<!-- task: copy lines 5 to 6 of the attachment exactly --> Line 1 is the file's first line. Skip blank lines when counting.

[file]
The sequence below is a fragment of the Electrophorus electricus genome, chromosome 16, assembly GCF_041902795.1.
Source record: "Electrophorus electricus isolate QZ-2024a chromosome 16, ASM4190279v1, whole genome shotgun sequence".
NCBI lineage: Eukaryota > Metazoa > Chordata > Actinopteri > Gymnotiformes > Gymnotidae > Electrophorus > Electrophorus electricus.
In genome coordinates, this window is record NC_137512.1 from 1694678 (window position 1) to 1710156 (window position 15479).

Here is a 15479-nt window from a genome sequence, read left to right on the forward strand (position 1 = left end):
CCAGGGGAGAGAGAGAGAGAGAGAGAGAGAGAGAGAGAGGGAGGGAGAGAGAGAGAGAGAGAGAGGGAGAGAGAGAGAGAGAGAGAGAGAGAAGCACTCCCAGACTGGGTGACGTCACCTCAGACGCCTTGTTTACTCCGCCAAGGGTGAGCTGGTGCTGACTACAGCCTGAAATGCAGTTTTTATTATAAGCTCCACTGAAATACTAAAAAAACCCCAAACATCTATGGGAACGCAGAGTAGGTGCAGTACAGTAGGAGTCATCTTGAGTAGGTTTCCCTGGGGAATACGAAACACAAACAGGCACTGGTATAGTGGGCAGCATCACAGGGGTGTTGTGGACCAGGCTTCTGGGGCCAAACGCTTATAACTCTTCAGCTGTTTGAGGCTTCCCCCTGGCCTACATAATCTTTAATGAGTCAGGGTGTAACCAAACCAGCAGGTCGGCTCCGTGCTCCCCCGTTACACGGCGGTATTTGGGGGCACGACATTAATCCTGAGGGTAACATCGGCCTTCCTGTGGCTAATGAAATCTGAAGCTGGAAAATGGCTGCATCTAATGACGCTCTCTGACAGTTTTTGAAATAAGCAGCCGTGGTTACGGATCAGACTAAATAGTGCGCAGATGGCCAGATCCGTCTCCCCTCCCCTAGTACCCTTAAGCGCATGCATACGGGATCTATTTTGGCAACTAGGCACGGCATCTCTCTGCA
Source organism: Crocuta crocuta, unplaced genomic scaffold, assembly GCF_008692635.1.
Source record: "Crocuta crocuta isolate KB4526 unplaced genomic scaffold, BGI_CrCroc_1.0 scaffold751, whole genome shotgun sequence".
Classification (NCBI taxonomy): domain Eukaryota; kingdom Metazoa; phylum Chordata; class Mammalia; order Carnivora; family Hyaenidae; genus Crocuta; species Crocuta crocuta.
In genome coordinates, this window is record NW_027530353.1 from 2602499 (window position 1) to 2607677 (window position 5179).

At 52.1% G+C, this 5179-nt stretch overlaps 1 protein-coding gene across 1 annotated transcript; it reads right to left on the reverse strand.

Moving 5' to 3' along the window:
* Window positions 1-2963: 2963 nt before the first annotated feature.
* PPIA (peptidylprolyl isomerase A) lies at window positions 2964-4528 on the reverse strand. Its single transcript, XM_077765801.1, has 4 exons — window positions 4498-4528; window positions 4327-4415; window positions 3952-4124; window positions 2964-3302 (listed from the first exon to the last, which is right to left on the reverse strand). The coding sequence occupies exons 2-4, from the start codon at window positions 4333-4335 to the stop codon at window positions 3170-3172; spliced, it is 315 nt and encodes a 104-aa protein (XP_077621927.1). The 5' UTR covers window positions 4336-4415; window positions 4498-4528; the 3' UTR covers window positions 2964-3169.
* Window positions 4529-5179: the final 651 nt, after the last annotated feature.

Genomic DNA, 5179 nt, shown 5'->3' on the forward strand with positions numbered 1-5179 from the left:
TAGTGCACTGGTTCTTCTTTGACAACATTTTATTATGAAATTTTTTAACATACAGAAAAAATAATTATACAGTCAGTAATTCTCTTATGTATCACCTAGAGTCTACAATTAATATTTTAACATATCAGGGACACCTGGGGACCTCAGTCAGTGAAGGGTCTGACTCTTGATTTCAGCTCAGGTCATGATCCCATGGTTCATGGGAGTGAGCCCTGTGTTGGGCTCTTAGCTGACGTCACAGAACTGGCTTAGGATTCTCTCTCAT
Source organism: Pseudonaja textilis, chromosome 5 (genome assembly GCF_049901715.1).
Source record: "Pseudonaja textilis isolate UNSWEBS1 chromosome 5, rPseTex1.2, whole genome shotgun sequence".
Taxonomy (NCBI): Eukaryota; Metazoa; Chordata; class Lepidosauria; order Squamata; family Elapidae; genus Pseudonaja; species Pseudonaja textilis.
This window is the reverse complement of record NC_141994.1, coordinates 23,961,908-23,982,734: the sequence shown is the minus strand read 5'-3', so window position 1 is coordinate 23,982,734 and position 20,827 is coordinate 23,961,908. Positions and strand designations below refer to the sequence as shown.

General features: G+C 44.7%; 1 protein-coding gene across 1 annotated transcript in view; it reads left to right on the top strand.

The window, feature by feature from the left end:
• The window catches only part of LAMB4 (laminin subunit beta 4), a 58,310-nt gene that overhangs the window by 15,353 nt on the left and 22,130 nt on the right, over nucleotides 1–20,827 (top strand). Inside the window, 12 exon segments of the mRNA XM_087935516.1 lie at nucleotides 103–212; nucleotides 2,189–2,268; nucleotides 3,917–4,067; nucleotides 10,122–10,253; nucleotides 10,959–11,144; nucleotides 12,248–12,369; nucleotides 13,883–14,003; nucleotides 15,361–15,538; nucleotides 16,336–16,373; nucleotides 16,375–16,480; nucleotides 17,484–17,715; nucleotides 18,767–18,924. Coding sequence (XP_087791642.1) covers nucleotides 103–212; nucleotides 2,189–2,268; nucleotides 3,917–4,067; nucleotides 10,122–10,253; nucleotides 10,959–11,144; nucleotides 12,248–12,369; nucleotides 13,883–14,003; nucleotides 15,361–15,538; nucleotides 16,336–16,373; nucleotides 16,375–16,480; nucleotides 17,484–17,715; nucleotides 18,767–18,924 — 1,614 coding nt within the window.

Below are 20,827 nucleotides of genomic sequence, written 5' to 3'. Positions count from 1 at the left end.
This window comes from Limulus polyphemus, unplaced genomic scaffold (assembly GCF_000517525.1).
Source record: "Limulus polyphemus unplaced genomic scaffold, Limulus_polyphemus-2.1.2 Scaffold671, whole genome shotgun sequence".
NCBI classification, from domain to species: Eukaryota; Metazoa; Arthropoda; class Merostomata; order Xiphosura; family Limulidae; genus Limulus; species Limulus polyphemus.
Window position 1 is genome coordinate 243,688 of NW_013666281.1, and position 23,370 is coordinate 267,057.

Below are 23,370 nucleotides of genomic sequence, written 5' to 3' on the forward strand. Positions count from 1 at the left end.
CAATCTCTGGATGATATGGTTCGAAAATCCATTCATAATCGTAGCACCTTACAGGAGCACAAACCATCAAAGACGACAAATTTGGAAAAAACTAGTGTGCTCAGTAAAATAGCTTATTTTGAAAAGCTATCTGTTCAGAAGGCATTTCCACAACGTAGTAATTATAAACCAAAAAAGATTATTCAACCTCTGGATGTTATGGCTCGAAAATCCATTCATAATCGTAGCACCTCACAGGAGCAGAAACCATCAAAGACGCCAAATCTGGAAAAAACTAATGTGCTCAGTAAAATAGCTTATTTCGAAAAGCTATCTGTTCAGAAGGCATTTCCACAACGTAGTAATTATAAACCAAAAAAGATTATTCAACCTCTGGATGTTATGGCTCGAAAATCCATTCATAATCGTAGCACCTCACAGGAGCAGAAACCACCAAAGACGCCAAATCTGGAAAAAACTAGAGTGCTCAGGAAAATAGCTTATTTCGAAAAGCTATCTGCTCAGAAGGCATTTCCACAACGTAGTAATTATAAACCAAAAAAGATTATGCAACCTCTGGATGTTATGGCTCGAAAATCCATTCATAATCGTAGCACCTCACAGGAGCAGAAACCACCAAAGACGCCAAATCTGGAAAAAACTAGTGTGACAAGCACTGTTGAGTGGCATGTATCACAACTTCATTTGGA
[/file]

Here is a 15479-nt window from a genome sequence, read left to right on the forward strand (position 1 = left end):
CCAGGGGAGAGAGAGAGAGAGAGAGAGAGAGAGAGAGAGGGAGGGAGAGAGAGAGAGAGAGAGAGGGAGAGAGAGAGAGAGAGAGAGAGAGAAGCACTCCCAGACTGGGTGACGTCACCTCAGACGCCTTGTTTACTCCGCCAAGGGTGAGCTGGTGCTGACTACAGCCTGAAATGCAGTTTTTATTATAAGCTCCACTGAAATACTAAAAAAACCCCAAACATCTATGGGAACGCAGAGTAGGTGCAGTACAGTAGGAGTCATCTTGAGTAGGTTTCCCTGGGGAATACGAAACACAAACAGGCACTGGTATAGTGGGCAGCATCACAGGGGTGTTGTGGACCAGGCTTCTGGGGCCAAACGCTTATAACTCTTCAGCTGTTTGAGGCTTCCCCCTGGCCTACATAATCTTTAATGAGTCAGGGTGTAACCAAACCAGCAGGTCGGCTCCGTGCTCCCCCGTTACACGGCGGTATTTGGGGGCACGACATTAATCCTGAGGGTAACATCGGCCTTCCTGTGGCTAATGAAATCTGAAGCTGGAAAATGGCTGCATCTAATGACGCTCTCTGACAGTTTTTGAAATAAGCAGCCGTGGTTACGGATCAGACTAAATAGTGCGCAGATGGCCAGATCCGTCTCCCCTCCCCTAGTACCCTTAAGCGCATGCATACGGGATCTATTTTGGCAACTAGGCACGGCATCTCTCTGCA